A recent study conducted by The Dartmouth Institute found that one in six Medicare patients is readmitted to the hospital within 30 days after being discharged. And more than half do not see their doctor within two weeks after leaving the hospital.
The researchers analyzed the hospital records of 10.7 million Medicare patients and found, “widespread and systematic failures in coordinating care for patients after they leave the hospital,” said David C. Goodman, M.D., M.S., lead author and co-principal investigator for the Dartmouth Atlas Project. “Irrespective of the cause, unnecessary hospital readmissions lead to more tests and treatments, more time away from home and family, and higher health care costs.”
According to CMS the costs associated with avoidable readmissions exceed $17 billion a year. To combat this, Medicare will begin implementing plans in 2013 to reduce these costs by imposing penalties on hospitals with excessive readmission numbers. The penalties are based on the hospital’s total Medicare billings and will start at one percent in 2013, then increase to two percent in 2014, and three percent in 2015. “The need to develop more efficient systems of care that include discharge planning and care coordination is clear,” said Elliott S. Fisher, M.D., M.P.H., report author and co-principal investigator of the Dartmouth Atlas Project. When confronted with the threat of considerable financial risk, Medicare hopes hospitals will take the steps necessary to improve their systems of care and reduce readmissions.
Top 5 reasons for patient readmissions
In a companion piece to this study Dartmouth published Care About Your Care, which lists some of the reasons patients are readmitted. The top five:
- Patients may not fully understanding what’s wrong with them
- Patients may be confused over which medications to take and when
- Hospitals don’t provide patients or doctors with important information or test results
- Patients do not schedule a follow up appointment with their doctor
- Family members lack proper knowledge to provide adequate care
Regardless of the cause, preventable readmissions are costing billions of dollars a year, and Medicare patients are hit especially hard. The good news is there’s a lot you can do to avoid having to be readmitted to the hospital. Forgive us for inserting a sports analogy, but this truly is a case of, “the best defense is a good offense.” You can go on the offensive and take steps that will greatly increase your chances of a positive outcome. And it’s not that difficult. There are plenty of people and resources to assist you.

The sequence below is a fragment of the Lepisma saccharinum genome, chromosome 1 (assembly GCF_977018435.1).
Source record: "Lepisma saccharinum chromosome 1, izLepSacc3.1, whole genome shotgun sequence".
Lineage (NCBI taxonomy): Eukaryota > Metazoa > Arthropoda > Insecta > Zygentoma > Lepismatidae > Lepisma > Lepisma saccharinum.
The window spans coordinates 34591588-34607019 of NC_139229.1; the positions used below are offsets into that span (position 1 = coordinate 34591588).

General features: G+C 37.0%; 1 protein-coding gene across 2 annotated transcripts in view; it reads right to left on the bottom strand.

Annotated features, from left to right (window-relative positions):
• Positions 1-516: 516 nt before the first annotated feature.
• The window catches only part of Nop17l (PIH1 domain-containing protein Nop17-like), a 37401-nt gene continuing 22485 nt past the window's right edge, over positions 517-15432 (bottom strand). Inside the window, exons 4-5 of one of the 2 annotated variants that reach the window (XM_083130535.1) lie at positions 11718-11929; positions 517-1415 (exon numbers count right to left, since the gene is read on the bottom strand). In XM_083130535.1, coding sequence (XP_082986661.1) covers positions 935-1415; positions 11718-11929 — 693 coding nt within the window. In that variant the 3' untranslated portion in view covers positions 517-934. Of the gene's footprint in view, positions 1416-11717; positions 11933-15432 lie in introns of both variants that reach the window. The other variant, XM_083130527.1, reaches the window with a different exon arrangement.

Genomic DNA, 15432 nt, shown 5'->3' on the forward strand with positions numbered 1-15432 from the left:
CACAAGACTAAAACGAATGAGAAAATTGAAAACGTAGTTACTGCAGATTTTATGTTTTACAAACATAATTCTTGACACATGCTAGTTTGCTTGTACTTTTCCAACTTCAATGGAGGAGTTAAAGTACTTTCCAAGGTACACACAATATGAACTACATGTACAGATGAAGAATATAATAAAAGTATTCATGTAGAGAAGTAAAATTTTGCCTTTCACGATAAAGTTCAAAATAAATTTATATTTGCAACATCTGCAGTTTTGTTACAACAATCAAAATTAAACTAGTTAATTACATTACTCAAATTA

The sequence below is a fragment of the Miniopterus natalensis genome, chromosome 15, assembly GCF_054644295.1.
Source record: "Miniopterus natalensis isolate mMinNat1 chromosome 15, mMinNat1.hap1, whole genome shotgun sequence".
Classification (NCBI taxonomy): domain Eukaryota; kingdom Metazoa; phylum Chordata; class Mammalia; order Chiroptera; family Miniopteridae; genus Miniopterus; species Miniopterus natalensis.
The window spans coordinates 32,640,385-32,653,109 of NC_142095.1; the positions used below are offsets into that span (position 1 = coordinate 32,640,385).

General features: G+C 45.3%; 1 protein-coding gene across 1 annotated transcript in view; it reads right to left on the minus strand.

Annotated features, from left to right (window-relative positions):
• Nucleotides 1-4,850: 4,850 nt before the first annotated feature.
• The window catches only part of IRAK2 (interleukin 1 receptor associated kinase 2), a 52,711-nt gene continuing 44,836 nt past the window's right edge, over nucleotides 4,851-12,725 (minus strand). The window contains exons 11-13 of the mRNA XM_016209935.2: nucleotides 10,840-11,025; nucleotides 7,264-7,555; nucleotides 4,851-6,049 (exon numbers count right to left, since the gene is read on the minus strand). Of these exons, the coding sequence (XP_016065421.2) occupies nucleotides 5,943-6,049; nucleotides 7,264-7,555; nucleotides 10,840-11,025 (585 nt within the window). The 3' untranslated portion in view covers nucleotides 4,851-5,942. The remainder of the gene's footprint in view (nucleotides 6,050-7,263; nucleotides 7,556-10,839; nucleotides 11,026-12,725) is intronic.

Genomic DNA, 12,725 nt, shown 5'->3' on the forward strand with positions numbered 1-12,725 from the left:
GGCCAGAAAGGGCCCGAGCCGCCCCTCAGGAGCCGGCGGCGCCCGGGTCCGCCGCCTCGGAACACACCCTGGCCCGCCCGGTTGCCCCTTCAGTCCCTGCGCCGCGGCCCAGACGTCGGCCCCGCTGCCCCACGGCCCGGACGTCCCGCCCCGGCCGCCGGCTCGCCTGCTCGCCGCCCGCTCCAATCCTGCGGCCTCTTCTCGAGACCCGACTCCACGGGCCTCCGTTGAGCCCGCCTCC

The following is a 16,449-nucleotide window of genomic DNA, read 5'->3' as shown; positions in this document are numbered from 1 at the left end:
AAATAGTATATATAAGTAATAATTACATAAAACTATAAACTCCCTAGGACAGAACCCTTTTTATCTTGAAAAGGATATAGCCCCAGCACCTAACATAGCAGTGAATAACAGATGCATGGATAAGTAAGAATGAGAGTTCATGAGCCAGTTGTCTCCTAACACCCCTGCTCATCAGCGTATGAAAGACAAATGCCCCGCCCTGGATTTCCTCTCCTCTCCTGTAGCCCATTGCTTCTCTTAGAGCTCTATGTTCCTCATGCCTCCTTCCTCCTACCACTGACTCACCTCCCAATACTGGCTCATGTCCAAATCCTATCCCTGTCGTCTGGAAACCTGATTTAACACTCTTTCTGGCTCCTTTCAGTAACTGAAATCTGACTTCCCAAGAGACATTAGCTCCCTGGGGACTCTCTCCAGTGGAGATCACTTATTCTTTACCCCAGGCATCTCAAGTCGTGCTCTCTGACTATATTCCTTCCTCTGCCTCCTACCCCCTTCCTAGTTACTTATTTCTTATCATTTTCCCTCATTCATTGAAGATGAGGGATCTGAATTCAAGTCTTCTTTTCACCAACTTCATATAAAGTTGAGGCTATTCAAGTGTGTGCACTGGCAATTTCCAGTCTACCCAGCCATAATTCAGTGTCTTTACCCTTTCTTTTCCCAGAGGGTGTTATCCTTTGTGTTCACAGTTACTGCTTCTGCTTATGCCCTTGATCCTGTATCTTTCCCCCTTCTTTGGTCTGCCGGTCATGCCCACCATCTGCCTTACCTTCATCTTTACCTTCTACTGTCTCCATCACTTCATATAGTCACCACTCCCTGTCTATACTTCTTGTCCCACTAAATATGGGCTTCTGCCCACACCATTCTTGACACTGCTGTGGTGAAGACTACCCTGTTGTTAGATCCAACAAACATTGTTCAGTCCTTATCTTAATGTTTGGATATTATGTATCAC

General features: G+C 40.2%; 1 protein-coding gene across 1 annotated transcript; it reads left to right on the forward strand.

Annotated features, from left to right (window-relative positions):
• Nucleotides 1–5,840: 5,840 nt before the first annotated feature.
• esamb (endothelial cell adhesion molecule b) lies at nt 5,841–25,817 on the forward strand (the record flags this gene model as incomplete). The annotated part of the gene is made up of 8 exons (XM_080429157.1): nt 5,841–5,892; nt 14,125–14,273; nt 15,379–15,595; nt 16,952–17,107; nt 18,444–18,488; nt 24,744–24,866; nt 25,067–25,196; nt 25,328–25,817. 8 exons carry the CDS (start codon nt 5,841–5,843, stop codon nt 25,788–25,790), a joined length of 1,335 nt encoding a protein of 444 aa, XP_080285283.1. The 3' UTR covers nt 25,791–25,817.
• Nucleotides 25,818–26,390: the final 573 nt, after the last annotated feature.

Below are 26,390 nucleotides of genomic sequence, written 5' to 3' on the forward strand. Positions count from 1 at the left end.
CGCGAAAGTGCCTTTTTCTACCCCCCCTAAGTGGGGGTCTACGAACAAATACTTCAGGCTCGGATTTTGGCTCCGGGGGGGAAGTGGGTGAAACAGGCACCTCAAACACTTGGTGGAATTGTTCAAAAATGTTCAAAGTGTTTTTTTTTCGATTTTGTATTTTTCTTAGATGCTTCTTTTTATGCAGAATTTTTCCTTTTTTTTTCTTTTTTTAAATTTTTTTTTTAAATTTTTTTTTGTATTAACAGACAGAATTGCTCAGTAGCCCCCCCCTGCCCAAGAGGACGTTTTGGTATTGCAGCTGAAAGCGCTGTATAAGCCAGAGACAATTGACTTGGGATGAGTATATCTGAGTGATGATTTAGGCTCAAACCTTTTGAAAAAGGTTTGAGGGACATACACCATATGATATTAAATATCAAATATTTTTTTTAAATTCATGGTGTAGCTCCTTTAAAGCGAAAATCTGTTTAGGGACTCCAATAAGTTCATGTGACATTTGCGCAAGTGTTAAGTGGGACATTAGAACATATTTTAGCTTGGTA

Here are some things you can do to prevent being readmitted to the hospital.
First, do a little research and learn about the type of health care provided by different hospitals in your area. The U.S. Department of Health and Human Services has a website that can help you research and compare hospitals at www.hospitalcompare.hhs.gov. There’s also a report from the Dartmouth Atlas Project called, After Hospitalization: A Dartmouth Atlas Report on Post-Acute Care for Medicare Beneficiarie. This report examines “how effectively communities and hospitals coordinate care for patients when they leave the hospital.”
After you’ve picked the best hospital, what should you do to help ensure you won’t have to be readmitted? As with many things, success here begins with proper planning. Before you leave the hospital create a written discharge plan. It should contain all of the information you, or anyone who will be taking care of you, will need to make sure you get proper care. Doing so can help reduce your risk of being readmitted. Your plan should include things like your discharge date, follow-up appointments, phone numbers, medications, homecare/homehealth and a host of other things. Your hospital may have someone on staff that can help you, or you can use one of the planning check lists that you can download from the Internet. Here are two that you might find helpful:
Taking Care of Myself: A Guide for When I leave the Hospital: www.ahrq.gov/qual/goinghomeguide.pdf
Your Discharge Planning Checklist: For patients and their caregivers preparing to leave a hospital, nursing home, or other health care setting: www.medicare.gov/publications/pubs/pdf/11376.pdf
It’s important to go through your planning check list thoroughly and write everything down so you and others can refer to it when necessary. Remember to review it with your doctor and/or health care staff before you leave the hospital to make sure the information it contains is complete and accurate. And start early; there’s no reason to wait till just before you’re released.